Two U.S. soldiers were killed in Kabul, Afghanistan, from small-arms fire during combat late last month. We likely won’t know specific details about the service members' identities or circumstances for some time.
But what we do know is that ongoing attacks by the Taliban will test America's resolve to end what President Donald Trump has called an “endless” war. In fact, Secretary of State Mike Pompeo reportedly is reluctant to sign an "agreement in principle" between the Taliban and the United States, brokered by U.S. Special Envoy Zalmay Khalilzad. And, the president has decided to cancel peace talks with the Taliban, at least for now.
Secondly, the deaths of the U.S. soldiers run against the grain of many Americans’ usual assumptions about war — and this post-9/11 war in particular — and most Americans’ feelings about losing service members in asymmetric conflicts.
The two service members were fighting on behalf of NATO’s Operation Resolute Support — a noncombat “train, advise, and assist” mission of more than 17,000 troops in Afghanistan, which started Jan. 1, 2015, after the International Security Assistance Force (ISAF) ended Dec. 28, 2014.
While commanded by U.S. Army Gen. Austin Scott Miller, as the name suggests, this is a NATO mission. NATO allies with the Afghan government made the decision in 2012 (it has been reaffirmed frequently) to develop Afghan military capacity to defend and protect its citizens.
While Americans’ own security interests are at stake in this mission — no one wants to see another attack like 9/11 by al Qaeda operatives harbored in Afghanistan — the enormous investment in Afghanistan’s military capacity and security infrastructure comes at great price to Americans and citizens from other NATO-member states who have died in these combat and noncombat missions. Clearly, even this noncombat mission is beset with the armed conflict and violence associated with combat missions.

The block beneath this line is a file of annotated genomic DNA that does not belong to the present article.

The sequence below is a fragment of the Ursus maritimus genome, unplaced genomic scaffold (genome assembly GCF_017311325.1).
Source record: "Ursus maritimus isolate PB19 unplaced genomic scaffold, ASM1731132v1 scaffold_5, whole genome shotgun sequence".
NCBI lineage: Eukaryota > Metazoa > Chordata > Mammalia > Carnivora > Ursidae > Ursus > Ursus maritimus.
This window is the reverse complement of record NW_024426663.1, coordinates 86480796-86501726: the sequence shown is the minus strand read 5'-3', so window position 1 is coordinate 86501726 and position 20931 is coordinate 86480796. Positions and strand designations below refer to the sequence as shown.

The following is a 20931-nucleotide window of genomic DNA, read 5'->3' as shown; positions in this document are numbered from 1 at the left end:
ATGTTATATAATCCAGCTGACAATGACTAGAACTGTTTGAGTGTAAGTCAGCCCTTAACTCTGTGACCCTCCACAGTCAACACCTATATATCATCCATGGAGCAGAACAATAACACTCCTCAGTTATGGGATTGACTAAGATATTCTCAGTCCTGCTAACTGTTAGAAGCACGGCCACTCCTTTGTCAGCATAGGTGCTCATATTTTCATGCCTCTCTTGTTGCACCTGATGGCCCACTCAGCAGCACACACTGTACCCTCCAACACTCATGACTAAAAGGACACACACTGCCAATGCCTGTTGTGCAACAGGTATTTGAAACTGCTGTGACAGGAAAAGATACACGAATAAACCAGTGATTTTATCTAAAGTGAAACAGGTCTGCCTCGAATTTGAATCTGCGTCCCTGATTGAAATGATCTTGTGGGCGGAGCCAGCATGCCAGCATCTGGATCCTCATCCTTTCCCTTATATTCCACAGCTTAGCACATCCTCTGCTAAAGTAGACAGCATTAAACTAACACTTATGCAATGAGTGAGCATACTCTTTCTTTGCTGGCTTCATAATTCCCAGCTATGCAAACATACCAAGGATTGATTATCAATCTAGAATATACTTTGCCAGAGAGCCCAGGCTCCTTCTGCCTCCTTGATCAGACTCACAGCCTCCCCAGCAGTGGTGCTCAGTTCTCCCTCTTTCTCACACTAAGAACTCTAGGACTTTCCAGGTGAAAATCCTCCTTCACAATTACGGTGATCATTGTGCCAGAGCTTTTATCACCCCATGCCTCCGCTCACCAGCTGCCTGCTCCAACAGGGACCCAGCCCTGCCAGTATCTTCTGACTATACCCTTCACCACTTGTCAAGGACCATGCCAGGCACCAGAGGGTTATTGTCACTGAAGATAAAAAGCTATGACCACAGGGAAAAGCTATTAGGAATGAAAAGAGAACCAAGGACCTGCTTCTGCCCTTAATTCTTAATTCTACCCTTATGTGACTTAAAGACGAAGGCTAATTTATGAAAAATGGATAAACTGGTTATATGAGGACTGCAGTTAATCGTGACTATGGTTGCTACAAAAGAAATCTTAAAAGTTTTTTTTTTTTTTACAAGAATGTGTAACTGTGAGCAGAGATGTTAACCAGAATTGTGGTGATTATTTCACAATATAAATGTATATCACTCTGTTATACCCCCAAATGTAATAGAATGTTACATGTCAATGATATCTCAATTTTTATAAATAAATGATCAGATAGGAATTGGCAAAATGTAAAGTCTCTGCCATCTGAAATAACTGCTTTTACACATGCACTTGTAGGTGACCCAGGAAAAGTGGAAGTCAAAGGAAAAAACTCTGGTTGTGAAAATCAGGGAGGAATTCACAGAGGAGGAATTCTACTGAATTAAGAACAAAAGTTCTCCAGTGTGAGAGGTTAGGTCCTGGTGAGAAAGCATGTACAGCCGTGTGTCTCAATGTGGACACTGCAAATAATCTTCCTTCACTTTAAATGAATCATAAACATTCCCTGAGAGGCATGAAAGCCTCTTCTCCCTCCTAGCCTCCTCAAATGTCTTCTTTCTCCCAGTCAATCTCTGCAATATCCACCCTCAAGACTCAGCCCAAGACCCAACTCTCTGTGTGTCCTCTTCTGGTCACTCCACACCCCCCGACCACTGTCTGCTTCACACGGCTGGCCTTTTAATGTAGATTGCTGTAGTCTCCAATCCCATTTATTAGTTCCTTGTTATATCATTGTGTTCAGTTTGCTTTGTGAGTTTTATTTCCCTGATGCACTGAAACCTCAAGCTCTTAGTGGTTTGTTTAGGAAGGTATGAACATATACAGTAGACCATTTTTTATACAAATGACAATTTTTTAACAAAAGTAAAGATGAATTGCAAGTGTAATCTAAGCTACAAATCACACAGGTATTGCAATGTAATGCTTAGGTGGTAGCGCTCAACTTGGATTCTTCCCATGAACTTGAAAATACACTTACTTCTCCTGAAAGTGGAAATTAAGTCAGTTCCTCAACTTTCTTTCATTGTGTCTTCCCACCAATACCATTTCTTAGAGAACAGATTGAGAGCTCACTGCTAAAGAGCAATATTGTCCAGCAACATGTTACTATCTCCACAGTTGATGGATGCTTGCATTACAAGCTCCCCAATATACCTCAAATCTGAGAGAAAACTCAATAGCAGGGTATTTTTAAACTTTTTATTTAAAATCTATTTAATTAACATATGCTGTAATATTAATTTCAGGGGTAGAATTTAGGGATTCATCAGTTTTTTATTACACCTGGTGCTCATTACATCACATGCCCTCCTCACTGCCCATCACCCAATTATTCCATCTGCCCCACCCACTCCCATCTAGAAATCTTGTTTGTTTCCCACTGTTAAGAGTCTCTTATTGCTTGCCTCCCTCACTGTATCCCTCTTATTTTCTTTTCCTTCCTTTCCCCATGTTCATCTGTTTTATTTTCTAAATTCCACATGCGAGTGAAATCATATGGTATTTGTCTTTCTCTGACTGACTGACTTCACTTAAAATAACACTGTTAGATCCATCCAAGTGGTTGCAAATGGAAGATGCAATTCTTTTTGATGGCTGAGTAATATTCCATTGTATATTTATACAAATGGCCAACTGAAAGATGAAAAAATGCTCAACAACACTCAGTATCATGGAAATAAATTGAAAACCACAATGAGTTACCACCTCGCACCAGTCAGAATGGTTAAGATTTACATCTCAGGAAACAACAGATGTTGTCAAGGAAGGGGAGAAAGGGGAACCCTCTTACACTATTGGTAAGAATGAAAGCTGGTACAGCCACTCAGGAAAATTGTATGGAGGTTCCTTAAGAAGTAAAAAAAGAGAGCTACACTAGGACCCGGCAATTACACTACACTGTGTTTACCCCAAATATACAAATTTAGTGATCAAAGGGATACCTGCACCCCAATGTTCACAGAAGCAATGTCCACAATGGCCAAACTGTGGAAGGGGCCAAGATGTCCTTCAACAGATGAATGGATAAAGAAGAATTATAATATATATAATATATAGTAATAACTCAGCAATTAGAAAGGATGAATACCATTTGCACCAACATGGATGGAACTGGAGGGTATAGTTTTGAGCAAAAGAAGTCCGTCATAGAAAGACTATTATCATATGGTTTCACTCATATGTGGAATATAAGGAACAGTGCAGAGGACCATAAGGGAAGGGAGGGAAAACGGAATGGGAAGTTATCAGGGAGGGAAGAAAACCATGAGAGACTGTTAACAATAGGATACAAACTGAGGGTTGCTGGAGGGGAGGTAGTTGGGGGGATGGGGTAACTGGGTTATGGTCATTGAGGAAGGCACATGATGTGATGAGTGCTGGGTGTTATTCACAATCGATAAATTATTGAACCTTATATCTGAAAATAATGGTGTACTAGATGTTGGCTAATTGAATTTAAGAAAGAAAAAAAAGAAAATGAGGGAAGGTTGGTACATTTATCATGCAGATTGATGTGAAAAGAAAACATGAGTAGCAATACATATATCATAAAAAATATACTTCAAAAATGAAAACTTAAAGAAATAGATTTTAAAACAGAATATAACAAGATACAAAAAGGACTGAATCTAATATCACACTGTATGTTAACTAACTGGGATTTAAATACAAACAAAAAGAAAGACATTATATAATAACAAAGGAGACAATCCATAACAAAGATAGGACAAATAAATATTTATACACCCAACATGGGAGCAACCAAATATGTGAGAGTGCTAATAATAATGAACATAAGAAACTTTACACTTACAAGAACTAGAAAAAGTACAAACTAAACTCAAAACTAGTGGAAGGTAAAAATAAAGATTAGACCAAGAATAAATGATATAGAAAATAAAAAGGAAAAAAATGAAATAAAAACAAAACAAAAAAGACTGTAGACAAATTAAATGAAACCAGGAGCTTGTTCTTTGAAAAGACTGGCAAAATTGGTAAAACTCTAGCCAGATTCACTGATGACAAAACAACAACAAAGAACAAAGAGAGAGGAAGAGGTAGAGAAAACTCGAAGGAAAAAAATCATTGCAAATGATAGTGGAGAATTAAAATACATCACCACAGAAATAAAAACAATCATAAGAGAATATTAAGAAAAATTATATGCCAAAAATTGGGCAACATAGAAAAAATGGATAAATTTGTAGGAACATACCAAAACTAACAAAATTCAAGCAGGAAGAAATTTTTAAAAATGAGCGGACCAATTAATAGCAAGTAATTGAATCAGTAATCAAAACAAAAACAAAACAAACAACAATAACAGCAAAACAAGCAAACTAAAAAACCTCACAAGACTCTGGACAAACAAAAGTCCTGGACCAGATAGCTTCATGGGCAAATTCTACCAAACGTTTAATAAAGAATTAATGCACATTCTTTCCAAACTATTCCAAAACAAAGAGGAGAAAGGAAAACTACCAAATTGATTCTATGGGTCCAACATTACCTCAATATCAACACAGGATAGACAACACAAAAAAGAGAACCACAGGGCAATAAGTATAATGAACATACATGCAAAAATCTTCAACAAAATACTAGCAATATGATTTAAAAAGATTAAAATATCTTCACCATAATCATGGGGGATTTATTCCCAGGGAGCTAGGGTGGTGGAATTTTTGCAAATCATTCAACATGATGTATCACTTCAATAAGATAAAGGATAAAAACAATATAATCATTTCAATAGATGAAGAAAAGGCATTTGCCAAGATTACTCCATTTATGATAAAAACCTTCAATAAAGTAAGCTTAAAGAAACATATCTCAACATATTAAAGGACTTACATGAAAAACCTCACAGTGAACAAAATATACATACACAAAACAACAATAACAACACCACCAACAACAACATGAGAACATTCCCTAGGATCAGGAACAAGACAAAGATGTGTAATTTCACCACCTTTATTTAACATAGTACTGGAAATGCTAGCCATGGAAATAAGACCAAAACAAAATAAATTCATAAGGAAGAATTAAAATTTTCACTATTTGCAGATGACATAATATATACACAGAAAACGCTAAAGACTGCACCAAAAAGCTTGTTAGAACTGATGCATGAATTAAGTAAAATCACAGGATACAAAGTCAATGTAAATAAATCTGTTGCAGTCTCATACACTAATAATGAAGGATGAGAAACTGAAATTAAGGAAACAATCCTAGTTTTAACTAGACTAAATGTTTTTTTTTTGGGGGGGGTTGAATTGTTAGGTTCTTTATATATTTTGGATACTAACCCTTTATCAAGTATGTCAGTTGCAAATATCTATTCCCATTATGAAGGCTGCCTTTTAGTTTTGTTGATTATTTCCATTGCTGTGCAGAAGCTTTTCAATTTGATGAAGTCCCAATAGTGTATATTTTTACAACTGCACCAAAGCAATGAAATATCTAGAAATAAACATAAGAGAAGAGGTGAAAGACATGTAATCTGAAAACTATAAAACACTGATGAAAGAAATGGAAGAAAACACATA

Of the 17,000-plus troops, the United States (8,475), Germany (1,300), and the United Kingdom (1,100) have provided the vast majority of “boots on the ground.” NATO members France and Canada, for instance, have zero troops in the fight. When U.S. administrations from Clinton to Trump pressure NATO members to contribute more to their own defense, the issue is not only about raising their GDP percentage contribution to NATO’s defense budget, it is also who is actually fighting in these security initiatives that European and NATO partners have deemed a priority.
Many Americans are concerned that more than 2,400 U.S. military personnel have died in Afghanistan since the U.S.-led 2001 invasion to end the Taliban’s safe haven for al Qaeda. After 18 years of U.S. involvement — with much blood and treasure spent, including the most priceless contributions made by US service members and their families — many ordinary Americans have skeptically wondered what positive outcomes have emerged from these massive investments.
Moreover, for all American and NATO efforts, few observers would claim that Afghanistan is politically and economically self-sufficient or stable, or that its military has achieved the necessary capacity to counter the Taliban and other extremist threats across its provinces, from al Qaeda to a reinvigorated Islamic State.
These outcomes contrast markedly with the nearly $6 trillion cost of the post-9/11 wars for Americans. Some analysts have argued that the current peace negotiations with the Taliban are a face-saving exit for the United States, given hefty public pressure from the Trump administration, which intends to keep its campaign promise of getting out of Iraq and Afghanistan. While the number of U.S. troops remaining in Afghanistan is yet to be determined — if any at all — few believe that Taliban members are genuinely willing to commit to peace, ethnic and religious pluralism, or even inclusive power-sharing forms of governance.
No doubt, losing more Americans in this complex asymmetric theater of warfare is strengthening the resolve of skeptics, from ordinary Americans to the highest ranks of U.S. politicians and policymakers.
Corri Zoli is associate teaching professor at Syracuse University College of Law and is director of research at the Institute for National Security and Counterterrorism.